André Planson (1903 – 1992)
André Planson was born in 1898 at La Ferté-sous-Jouarre, a town on the banks of the river Marne to the east of Paris. After completing his studies at school in Meaux, he received tuition from the landscape painter Paul Mesle. This was followed by a move to Paris where he continued his studies at the Académie Ranson under Maurice Denis.
After winning the Prix Blumenthal in 1933 (a financial award to help French artists granted by the Franco-American Florence Blumenthal Foundation), André Planson’s career was established. Commissions followed from the French Government to execute murals and paintings for various scholastic establishments and theatres. André Planson was equally inspired by music (especially Bach, Couperin and Debussy) and all the varied spectacles that Paris could provide, particularly those of the theatre, music halls, and cafés.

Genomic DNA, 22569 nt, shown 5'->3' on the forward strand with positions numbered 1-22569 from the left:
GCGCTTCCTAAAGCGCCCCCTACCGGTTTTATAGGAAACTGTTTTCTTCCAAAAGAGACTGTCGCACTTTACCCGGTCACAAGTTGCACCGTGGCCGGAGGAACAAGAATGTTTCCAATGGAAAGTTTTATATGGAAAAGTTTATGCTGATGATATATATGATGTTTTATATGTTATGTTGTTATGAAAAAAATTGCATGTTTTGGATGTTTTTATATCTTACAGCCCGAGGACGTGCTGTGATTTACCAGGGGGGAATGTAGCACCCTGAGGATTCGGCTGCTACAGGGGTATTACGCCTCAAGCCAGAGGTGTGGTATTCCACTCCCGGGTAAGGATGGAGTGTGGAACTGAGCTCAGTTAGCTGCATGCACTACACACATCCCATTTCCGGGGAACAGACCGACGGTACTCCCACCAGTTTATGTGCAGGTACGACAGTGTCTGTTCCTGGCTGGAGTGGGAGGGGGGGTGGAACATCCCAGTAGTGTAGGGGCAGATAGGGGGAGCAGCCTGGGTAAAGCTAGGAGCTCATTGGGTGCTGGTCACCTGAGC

Planson became one of the exponents of the Réalité Poétique group, a term coined in 1949, whose members included Roger Limouse, Christian Caillard, Kostia Terechkovitch, Maurice Briancon, Roland Oudet, and Jules Cavailles. This group shared an obsession with light and a wish to express the feelings this inspired, to achieve a visual poetry.
Despite the attractions of Paris and a very successful painting trip to North Africa in 1955, André Planson had profound ties to La Ferte-sous-Jouarre and its surroundings. He frequently returned to paint deftly and untiringly the winding banks of the river Marne, the rolling cornfields, and the joyous activities of fishing, boating and lingering meals at riverside restaurants, all in accord with the curves of the foliage, the reflections of the light, and the sparkling, vibrant colours.
André Planson also taught at the Académie Julian for fifteen years and was elected a member of the Institut de France in 1960. He died in 1981. Le Musée André Planson in La Ferté-sous-Jouarre holds a permanent collection of his paintings and drawings.